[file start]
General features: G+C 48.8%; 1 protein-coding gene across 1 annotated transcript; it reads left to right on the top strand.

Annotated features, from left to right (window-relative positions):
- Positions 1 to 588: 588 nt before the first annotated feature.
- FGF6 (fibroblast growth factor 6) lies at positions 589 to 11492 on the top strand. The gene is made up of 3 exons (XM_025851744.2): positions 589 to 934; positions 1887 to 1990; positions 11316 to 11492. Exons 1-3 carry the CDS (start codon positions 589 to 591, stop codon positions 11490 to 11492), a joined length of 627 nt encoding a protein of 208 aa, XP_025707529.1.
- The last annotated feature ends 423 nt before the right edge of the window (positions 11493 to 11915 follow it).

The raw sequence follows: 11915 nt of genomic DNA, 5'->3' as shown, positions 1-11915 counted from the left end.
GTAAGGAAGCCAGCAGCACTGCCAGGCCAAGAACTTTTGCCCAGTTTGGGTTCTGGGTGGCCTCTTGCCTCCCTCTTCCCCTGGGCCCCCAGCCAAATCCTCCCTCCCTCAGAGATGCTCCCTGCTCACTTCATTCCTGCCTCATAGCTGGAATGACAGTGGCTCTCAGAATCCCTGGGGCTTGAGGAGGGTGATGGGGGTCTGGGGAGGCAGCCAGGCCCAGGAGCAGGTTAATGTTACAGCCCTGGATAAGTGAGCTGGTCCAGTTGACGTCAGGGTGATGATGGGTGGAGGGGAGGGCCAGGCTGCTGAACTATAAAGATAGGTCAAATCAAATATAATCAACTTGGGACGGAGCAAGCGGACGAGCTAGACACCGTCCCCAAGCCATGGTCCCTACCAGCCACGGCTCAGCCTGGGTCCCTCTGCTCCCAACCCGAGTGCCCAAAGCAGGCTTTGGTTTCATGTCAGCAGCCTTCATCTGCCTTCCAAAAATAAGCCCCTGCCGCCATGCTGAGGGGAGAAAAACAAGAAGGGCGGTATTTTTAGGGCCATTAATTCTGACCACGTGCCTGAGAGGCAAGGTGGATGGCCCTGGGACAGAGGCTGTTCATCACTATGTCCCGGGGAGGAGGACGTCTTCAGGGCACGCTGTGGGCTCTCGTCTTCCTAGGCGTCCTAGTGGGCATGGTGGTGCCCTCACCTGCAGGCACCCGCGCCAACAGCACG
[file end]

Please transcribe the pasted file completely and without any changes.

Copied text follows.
General features: G+C 48.8%; 1 protein-coding gene across 1 annotated transcript; it reads left to right on the top strand.

Annotated features, from left to right (window-relative positions):
- Positions 1 to 588: 588 nt before the first annotated feature.
- FGF6 (fibroblast growth factor 6) lies at positions 589 to 11492 on the top strand. The gene is made up of 3 exons (XM_025851744.2): positions 589 to 934; positions 1887 to 1990; positions 11316 to 11492. Exons 1-3 carry the CDS (start codon positions 589 to 591, stop codon positions 11490 to 11492), a joined length of 627 nt encoding a protein of 208 aa, XP_025707529.1.
- The last annotated feature ends 423 nt before the right edge of the window (positions 11493 to 11915 follow it).

The raw sequence follows: 11915 nt of genomic DNA, 5'->3' as shown, positions 1-11915 counted from the left end.
GTAAGGAAGCCAGCAGCACTGCCAGGCCAAGAACTTTTGCCCAGTTTGGGTTCTGGGTGGCCTCTTGCCTCCCTCTTCCCCTGGGCCCCCAGCCAAATCCTCCCTCCCTCAGAGATGCTCCCTGCTCACTTCATTCCTGCCTCATAGCTGGAATGACAGTGGCTCTCAGAATCCCTGGGGCTTGAGGAGGGTGATGGGGGTCTGGGGAGGCAGCCAGGCCCAGGAGCAGGTTAATGTTACAGCCCTGGATAAGTGAGCTGGTCCAGTTGACGTCAGGGTGATGATGGGTGGAGGGGAGGGCCAGGCTGCTGAACTATAAAGATAGGTCAAATCAAATATAATCAACTTGGGACGGAGCAAGCGGACGAGCTAGACACCGTCCCCAAGCCATGGTCCCTACCAGCCACGGCTCAGCCTGGGTCCCTCTGCTCCCAACCCGAGTGCCCAAAGCAGGCTTTGGTTTCATGTCAGCAGCCTTCATCTGCCTTCCAAAAATAAGCCCCTGCCGCCATGCTGAGGGGAGAAAAACAAGAAGGGCGGTATTTTTAGGGCCATTAATTCTGACCACGTGCCTGAGAGGCAAGGTGGATGGCCCTGGGACAGAGGCTGTTCATCACTATGTCCCGGGGAGGAGGACGTCTTCAGGGCACGCTGTGGGCTCTCGTCTTCCTAGGCGTCCTAGTGGGCATGGTGGTGCCCTCACCTGCAGGCACCCGCGCCAACAGCACG